After working as an accountant, Sam Shosanya switched careers during the early 2000s and became a buyer for the supermarket chain, Sainsbury’s. He was responsible for buying in the cereals category and was also in charge of a team of buyers. At the time, Sainsbury’s was locked in fierce competition against Tesco. It was seeking opportunities to demonstrate innovation, thought leadership and general superiority over its competitors.
The cereal company Kellogg’s was also very focused on innovation at the time. It had recently released a successful cereal bar product and was keen to see if it could spread further outside the cereal aisle. So, when Kellogg’s approached Shosanya with a new waffle-like savoury snack, he was open to the experiment. He decided to put the snack in the cereal aisle alongside existing Kellogg’s products like cornflakes and Coco Pops because of the high foot traffic.
However, consumers just weren’t ready for a savoury Kellogg’s snack. “It failed miserably,” Shosanya says. “Not only did it fail in our business, it failed everywhere they tried it.”
His placement strategy meant Sainsbury’s took a big hit. Shosanya says he had become caught up in Kellogg’s enthusiasm: “They had spent a lot of time and a lot of money developing this product and everyone was so bullish.”
The product’s failure took Shosanya’s team by surprise and they had no planned response ready. “We panicked,” he says. “For a period of time, we did nothing, because doing nothing was easier than doing something, then we had a series of hare-brained ideas.”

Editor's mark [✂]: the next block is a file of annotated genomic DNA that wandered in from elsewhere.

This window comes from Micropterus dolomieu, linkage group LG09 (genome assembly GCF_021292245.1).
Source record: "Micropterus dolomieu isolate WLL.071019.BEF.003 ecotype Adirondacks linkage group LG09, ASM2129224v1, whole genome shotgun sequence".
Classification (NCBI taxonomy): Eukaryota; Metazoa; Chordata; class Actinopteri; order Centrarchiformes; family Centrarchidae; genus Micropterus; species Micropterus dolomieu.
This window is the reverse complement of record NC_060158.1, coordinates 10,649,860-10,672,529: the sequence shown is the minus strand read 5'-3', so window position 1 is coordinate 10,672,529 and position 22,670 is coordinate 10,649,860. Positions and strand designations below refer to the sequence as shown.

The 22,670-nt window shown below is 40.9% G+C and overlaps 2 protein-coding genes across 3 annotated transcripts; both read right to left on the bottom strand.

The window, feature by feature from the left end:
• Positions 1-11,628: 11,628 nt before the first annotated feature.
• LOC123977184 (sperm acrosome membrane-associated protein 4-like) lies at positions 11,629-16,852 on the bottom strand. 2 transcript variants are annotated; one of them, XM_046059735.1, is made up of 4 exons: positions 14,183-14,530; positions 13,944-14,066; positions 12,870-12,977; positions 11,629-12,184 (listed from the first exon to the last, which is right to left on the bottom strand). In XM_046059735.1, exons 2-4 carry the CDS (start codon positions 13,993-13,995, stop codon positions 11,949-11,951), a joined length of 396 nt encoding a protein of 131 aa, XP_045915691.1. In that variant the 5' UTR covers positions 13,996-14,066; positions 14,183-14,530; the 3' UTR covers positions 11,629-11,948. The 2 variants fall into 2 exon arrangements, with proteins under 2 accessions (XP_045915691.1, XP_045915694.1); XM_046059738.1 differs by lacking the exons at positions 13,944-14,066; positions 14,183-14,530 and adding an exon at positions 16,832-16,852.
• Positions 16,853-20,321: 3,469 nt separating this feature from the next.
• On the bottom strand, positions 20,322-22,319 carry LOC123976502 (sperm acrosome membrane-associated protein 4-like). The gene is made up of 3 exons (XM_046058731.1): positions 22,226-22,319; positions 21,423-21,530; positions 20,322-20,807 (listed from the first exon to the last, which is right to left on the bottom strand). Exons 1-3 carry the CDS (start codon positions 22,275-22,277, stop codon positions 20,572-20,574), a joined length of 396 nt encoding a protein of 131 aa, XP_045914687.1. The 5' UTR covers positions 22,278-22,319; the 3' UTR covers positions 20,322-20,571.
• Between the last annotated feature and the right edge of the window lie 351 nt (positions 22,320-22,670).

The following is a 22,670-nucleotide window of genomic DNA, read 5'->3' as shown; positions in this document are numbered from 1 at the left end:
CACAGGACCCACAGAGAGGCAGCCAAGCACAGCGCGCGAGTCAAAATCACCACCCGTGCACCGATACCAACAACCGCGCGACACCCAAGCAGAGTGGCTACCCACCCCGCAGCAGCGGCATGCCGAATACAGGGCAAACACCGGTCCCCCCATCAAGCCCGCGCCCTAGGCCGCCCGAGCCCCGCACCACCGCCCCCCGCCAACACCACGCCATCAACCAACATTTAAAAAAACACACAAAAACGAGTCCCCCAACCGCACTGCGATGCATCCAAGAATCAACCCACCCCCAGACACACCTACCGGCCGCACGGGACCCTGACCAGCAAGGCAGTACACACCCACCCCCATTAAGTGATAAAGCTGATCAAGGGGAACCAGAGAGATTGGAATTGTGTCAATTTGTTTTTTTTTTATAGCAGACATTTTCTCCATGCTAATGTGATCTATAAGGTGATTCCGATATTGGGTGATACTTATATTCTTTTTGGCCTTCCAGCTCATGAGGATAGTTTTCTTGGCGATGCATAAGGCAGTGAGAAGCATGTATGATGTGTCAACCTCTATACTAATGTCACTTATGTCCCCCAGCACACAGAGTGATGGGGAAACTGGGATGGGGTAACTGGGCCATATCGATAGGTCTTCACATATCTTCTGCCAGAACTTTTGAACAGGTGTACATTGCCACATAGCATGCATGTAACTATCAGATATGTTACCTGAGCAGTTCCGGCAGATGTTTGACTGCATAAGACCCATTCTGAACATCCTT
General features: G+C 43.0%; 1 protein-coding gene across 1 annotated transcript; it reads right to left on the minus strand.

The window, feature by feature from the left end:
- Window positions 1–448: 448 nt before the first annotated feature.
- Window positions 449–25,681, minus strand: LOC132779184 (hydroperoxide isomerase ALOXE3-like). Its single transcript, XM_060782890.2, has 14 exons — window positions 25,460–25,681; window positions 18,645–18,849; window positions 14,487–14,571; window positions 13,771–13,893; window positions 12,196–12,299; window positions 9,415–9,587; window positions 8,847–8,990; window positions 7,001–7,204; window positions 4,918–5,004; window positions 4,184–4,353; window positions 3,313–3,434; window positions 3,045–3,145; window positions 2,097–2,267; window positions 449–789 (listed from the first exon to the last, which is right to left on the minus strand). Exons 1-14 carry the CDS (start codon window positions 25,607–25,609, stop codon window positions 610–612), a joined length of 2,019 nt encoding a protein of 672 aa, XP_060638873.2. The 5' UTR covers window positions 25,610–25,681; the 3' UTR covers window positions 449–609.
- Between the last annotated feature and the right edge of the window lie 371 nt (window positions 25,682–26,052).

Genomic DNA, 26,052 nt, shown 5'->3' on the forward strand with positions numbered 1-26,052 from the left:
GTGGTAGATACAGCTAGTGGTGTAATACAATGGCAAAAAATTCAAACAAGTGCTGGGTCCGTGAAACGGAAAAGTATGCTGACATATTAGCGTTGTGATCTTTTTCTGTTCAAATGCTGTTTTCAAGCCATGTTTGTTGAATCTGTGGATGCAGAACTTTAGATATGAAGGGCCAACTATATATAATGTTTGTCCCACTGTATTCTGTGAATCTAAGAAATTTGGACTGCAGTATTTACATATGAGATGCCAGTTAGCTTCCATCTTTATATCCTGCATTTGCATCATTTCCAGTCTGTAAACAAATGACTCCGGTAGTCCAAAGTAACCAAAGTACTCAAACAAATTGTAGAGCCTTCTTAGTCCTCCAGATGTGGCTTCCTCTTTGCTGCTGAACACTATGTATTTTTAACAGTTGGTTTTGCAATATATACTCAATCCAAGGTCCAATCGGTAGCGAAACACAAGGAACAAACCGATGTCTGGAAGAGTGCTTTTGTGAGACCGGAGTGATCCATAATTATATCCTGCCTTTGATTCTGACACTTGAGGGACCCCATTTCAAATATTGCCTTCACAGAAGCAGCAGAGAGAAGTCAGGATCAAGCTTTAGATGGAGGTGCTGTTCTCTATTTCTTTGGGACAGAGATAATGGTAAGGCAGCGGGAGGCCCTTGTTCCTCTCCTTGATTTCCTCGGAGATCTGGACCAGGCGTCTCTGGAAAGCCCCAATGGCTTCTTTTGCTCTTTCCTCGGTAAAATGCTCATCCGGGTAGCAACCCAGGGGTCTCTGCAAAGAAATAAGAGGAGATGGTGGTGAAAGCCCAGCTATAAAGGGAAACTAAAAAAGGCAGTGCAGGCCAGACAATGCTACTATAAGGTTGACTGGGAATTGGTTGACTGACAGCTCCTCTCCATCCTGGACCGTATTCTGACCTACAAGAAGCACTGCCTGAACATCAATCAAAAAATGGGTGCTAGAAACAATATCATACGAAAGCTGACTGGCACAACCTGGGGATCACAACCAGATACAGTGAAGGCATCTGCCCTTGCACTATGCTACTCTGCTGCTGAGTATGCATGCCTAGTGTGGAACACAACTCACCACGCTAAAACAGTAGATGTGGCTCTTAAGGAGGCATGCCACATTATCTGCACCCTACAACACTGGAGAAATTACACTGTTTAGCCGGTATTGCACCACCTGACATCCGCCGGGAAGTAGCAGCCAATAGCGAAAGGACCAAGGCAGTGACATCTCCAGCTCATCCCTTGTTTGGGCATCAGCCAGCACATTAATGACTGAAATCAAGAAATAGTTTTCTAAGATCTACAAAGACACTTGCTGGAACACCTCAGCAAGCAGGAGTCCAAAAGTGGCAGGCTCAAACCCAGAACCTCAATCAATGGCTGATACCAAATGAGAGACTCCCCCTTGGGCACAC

Pressure from senior management soon followed, which prompted Shosanya’s team to make a quick, rash move instead of carefully managing the product’s exit. In the end, the answer came from a group of specialists who worked in parallel importing: Kellogg’s snack product was moved to a central location within the Sainsbury’s network and then picked up by a third party who took it offshore.
The key lesson from his mistake, Shosanya says, is that it’s important to consider the alternatives to each action. ‘Plan B’ needs to be in place, and to be as effective as ‘Plan A’.
The mistake was compounded by the team which was working to solve it. Sometimes it’s important to remove yourself from a problem to create space around it, Shosanya says: “Our thinking was limited and we were too close to the problem.”
“No-one ended up dead. As long as you learn from it, and you’re not in the business of repeating those errors, it ends up okay in the end.”
There was a silver lining, however – Shosanya’s personal worst-case scenario had come and gone, and he had survived. The space vacated by Kellogg’s savoury snacks even allowed him to trial a new display solution.
“No-one ended up dead,” Shosanya says. “As long as you learn from it, and you’re not in the business of repeating those errors, it ends up okay in the end.”
This story originally appeared in NZRetail magazine issue 743 April / May 2016
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